The Hard Sought, "Grape in a Microwave" Explanation
In reference to: Create Super Heated Plasma with a Grape
Far be it from us to destroy anyone’s nerdy fascination with lighting stuff on fire with a microwave—one of the ultimate proofs of commitment to your geekdom—and what better object to show off this dangerous, potentially poisonous exhibit than with a grape?
The experiment is simple. Take a seedless grape and slice it down its length, making sure not to cut all the way through (this part is important!), so you leave just a small amount of skin connecting the two halves. Put it face-up in a microwave, turn it on for 30 seconds, and presto! A ball of flame.
So what the heck is going on in that thing? Grapes are packed full of electrolytes, an ion-rich liquid (also known as "grape juice") that can conduct electricity. Each grape-part serves as a reservoir of electrolytes, connected together by a thin, weakly conducting path formed by the skin. Microwaves produce the energy that shove the stray ions in the grape back and forth very quickly between the two halves.
As a consequence, the current that's produced pumps excess energy into the skin bridging the grapes, heating it up to 3000 degrees and eventually bursting into flame. Meanwhile, the traveling electrons arc through the flame and across the gap, which ionizes the air around the grape creating a bright blue burning plasma (phew!).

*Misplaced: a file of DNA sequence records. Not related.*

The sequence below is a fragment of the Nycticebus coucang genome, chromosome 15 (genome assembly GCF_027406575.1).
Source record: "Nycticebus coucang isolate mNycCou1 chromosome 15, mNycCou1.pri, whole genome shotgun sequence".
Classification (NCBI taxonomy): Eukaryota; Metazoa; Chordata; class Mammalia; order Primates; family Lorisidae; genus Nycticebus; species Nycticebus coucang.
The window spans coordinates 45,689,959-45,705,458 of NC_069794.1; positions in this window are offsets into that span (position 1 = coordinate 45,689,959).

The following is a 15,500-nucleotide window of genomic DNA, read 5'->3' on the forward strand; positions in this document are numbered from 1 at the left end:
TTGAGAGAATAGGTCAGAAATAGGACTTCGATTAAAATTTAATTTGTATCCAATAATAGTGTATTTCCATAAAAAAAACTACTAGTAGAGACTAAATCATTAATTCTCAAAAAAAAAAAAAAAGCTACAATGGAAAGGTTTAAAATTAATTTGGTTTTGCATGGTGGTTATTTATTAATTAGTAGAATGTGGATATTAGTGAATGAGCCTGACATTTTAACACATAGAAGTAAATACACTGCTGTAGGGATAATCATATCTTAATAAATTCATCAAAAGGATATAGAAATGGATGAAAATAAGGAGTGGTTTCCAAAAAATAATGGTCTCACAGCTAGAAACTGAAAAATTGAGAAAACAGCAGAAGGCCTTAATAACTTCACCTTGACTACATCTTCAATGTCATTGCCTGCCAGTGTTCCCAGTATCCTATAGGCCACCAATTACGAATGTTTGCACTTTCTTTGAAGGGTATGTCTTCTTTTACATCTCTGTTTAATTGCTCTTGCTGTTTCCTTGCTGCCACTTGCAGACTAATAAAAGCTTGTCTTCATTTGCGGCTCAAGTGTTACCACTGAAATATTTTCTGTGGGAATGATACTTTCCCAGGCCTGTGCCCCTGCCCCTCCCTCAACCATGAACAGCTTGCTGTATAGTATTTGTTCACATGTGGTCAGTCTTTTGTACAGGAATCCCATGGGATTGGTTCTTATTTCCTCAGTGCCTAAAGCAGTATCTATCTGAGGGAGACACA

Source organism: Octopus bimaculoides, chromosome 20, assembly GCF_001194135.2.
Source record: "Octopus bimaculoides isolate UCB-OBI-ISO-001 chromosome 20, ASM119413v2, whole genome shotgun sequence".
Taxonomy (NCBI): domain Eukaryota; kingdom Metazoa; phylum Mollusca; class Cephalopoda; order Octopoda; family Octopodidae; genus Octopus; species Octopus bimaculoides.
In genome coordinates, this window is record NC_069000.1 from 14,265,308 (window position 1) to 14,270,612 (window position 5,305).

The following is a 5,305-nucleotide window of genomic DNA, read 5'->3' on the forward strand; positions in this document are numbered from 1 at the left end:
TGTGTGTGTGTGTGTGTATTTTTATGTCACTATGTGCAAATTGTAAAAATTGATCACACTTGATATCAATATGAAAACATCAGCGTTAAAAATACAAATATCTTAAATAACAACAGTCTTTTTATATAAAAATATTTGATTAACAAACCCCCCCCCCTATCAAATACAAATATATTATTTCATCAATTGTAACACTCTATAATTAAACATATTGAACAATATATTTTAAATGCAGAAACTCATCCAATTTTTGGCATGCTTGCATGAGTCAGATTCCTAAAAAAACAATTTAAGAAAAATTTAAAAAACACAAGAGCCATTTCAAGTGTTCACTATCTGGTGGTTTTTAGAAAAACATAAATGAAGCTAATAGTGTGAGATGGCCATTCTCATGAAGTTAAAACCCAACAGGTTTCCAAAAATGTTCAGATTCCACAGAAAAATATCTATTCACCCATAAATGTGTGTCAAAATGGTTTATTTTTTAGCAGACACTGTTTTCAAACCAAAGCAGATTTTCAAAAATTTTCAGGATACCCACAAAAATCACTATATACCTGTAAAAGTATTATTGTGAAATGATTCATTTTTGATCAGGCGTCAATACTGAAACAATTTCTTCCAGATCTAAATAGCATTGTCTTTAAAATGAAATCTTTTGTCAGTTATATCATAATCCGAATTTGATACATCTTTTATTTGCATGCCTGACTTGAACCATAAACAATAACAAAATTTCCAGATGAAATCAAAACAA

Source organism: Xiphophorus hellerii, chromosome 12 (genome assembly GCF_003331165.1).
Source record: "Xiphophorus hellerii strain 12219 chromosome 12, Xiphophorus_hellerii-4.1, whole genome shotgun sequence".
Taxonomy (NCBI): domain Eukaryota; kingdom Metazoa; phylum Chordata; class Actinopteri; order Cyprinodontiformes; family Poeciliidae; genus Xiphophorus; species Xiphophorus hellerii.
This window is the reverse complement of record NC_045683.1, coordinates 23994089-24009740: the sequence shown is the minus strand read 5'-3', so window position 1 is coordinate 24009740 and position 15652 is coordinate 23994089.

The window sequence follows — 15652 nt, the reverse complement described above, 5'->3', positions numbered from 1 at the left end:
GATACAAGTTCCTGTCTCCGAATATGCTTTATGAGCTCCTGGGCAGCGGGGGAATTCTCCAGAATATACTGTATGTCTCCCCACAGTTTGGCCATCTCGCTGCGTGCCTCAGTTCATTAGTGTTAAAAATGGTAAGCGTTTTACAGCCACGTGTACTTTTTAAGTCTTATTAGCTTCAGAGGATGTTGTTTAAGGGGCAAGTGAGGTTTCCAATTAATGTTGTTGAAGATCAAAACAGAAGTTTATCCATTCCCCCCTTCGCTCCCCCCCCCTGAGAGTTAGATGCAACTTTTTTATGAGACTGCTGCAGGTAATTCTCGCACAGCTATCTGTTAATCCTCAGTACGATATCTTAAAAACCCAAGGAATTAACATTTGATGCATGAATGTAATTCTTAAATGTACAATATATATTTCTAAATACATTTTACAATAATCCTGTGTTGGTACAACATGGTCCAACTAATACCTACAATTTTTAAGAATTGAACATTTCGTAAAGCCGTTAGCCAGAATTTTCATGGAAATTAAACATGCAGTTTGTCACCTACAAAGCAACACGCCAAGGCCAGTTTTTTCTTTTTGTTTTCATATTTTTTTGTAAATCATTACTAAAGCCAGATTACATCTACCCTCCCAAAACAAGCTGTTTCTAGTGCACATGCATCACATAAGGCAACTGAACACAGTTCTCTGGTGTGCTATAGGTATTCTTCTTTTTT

And what about the poisonous gas tainting your roommate’s dinner? Well, he's talking about the ozone (O3) generated when the air inside the glass is ionized (think lightning storm). While not directly poisonous, ozone in high doses can cause issues with your lungs and just isn't the best thing you could breath. And the smell isn't all that appealing either.
There's also the possibility of damaging your microwave with all this grape microwaving. But keep it just under "explosive ball of flame" and you should be ok. Good luck!